9 Tax Deductions Every Freelancer and Small Business Owner Needs on Their Radar

published Jan 18, 2022
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Running a small business comes with its challenges. You have to navigate business licenses, contracts, marketing, and, perhaps the most daunting task of all, taxes. When you’re a W-2 employee, April 15 is usually pretty simple — fire up TurboTax, pop in your information, and wait for your refund. 

For freelancers and small business owners, however, tax season is more complicated and higher-stakes. Every deduction has an impact on your bottom line. “As a freelancer, you’re paying not only federal and state income tax, but self-employment tax too. That includes both the employer and employee parts of Social Security and Medicare, which adds up to an extra 15 percent,” says Martin Kamenski, CEO of Revel CPA.

That’s why it’s critical to know what you can deduct and keep those receipts. Ilene Squires, founder of Squires Tax Prep, recommends making things easy by streamlining expense tracking into one platform. She says, “Bookkeeping software, like QuickBooks, can do it all: keep an active ledger of all your business transactions (expenses), track your mileage, invoice, accept payments from clients, and estimate your quarterly taxes.”

Not sure where to start or what is legit in the eyes of the IRS? Start with basic freelancer deductions, including your home office, advertising expenses, phone, professional services, retirement fund, and educational expenses, then move on to these additional tax deductions that might not be on your radar.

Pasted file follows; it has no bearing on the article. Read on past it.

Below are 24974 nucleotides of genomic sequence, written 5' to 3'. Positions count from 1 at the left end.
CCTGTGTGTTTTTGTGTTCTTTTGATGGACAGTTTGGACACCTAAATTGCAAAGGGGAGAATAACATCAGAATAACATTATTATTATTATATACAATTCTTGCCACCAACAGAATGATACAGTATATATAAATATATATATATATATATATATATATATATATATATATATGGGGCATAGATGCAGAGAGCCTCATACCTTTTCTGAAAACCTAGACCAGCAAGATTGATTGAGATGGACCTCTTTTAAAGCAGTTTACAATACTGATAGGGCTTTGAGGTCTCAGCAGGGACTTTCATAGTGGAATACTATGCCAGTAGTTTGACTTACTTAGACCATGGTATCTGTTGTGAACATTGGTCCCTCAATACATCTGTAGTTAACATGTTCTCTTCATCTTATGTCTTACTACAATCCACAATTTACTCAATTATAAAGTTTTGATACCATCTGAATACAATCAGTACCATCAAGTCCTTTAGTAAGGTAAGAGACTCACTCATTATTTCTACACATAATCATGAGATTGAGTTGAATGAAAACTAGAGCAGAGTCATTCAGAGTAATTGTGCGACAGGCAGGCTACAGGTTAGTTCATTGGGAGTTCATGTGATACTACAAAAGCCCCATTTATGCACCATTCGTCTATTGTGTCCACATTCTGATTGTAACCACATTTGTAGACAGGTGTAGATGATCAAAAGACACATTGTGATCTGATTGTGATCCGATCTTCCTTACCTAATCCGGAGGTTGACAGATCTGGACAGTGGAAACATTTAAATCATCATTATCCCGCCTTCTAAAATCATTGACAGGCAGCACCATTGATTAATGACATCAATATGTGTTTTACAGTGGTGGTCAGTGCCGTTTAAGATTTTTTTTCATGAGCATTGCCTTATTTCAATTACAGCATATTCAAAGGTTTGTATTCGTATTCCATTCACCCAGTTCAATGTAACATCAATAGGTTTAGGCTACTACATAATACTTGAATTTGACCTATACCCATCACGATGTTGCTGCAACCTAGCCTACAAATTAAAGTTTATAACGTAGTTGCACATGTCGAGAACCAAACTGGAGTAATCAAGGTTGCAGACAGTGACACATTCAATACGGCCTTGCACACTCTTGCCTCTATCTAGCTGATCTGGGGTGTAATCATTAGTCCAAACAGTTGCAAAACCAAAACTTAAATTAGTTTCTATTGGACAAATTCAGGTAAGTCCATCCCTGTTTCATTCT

Creative Media

Inspiration is a deduction! For example, if you’re an artist, those museum visits can add up — but the IRS views them as a necessary business expense. “Art shows, cable TV, music services and any other artistic media are deductible as long as they are related to increasing industry-specific skills and knowledge,” says George Birrell, CPA and founder of Taxhub.

Business Meals

Whether it’s a cup of coffee while networking with a fellow creative business owner or lunch with a potential client, make sure you save the receipt. Kamenski says, “Congress made business meals that either take place in or are ordered from a restaurant 100 percent deductible for 2021 (instead of the usual 50 percent). Make sure you’re identifying those to your CPA so you get a full deduction!”

Amy Northard, CPA, adds, “Make sure to keep the receipt from the meal and a note of who the meal was with and the business purpose, just in case the IRS requests these details.”

Membership Dues

When you don’t have in-office colleagues, professional organizations can provide an outlet for brainstorming, networking, and education. Fortunately, the dues that often come with those memberships are 100 percent deductible, according to the IRS.

Merchant Processor Fees